Macedonia Next?

By Caplan, Richard | The Nation, December 14, 1992 | Go to article overview

Macedonia Next?


Caplan, Richard, The Nation


Skopje, Macedonia

As the international community concentrates its efforts on tightening the sanctions against Serbia and Montenegro, it is ignoring a crisis in neighboring Macedonia that threatens to plunge the entire southern Balkans into war. Recent clashes here between ethnic Albanians and the Macedonian police, and the turmoil that has ensued, are fueling concerns that widening ethnic divisions could undermine the fragile peace in this former Yugoslav republic.

The violence--sparked by a police crackdown on the black market November 6--was a blow to the moderate coalition government of Branko Crvenkovski, which counts among its ministers four Albanians and one Turk. Despite Crvenkovski's politics of inclusion and despite formal constitutional guarantees for all nationalities living in Macedonia, many Alanians--the country's largest minority--are frustrated with the lack of palpable change in their economic and social status. They are also frustrated by the inability of their leaders to gain passage of legislation that, in their view, would redress the situation. In particular they have sought to lower the residency requirement for citizenship from fifteen to five years, which would help numerous Albanians who have lived abroad as so-called guest workers or have emigrated from neighboring Kosovo to escape the harsh conditions there--including Serbian repression. One week after the Skopje riots, Pristina, the capital of Kosovo, was itself the scene of violence when Albanian militants attacked a Serbian military post.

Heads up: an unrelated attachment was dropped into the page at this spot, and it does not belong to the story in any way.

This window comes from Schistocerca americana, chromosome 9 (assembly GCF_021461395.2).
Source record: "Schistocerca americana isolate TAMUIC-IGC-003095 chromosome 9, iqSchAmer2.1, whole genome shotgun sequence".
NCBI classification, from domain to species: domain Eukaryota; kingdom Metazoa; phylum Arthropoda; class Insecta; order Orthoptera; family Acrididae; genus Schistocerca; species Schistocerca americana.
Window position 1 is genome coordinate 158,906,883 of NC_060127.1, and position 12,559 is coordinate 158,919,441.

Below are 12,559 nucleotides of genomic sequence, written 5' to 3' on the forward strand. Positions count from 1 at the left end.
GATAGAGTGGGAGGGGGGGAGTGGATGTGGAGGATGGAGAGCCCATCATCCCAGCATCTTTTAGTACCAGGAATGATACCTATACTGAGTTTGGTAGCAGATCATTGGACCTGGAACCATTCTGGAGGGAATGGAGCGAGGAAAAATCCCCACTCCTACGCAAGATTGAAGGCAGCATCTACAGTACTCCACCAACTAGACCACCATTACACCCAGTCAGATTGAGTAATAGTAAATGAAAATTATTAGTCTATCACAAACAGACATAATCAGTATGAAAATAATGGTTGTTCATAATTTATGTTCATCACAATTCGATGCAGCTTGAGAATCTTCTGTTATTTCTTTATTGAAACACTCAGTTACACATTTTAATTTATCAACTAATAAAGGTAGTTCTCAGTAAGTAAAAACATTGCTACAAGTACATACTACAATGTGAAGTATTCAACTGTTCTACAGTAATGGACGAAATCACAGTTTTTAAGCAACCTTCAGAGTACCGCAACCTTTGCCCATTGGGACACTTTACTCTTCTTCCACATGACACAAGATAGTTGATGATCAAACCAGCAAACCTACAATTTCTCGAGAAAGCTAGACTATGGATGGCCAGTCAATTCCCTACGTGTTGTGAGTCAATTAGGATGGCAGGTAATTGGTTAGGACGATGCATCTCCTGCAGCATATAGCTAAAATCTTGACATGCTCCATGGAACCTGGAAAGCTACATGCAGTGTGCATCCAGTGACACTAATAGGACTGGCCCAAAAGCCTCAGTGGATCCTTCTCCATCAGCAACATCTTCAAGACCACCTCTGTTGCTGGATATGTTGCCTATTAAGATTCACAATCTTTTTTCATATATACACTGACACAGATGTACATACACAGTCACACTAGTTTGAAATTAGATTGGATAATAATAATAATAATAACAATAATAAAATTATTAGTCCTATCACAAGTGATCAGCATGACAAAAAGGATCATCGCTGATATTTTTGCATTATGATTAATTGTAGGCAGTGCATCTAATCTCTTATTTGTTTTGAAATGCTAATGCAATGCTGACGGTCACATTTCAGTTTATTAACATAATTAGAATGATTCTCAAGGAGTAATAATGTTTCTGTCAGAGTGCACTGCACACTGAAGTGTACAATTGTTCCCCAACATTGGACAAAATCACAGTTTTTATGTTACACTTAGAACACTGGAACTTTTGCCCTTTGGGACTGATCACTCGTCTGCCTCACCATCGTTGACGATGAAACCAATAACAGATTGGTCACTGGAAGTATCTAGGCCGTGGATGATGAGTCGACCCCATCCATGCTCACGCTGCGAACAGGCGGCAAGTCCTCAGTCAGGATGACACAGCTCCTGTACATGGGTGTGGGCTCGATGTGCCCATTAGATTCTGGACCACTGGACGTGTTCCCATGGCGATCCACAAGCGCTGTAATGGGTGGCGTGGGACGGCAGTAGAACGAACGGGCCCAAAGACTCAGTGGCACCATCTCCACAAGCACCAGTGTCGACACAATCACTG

Under more favorable circumstances Macedonians and Albanians might harmoniously pursue their respective interests; relations between the two groups have been fairly good. Circumstances at the moment, however, are anything but favorable. Greek hysteria over the use of the name Macedonia, which Athens fears will underpin territorial pretensions to its northern province by the same name, has so far prevented international recognition. As a result of this diplomatic wrangling, Macedonia remains off-limits to international assistance and private investment while at the same time enduring a crippling Greek embargo. Predictably, the economy is screaming. Half the country's factories have been at least partially idled for lack of oil, unemployment hovers at about 20 percent--even higher among Albanians--and there are strikes daily.

The combined effects of mounting ethnic tensions, nonrecognition and an economy in tatters are creating pressures for the adoption of more extreme positions. …

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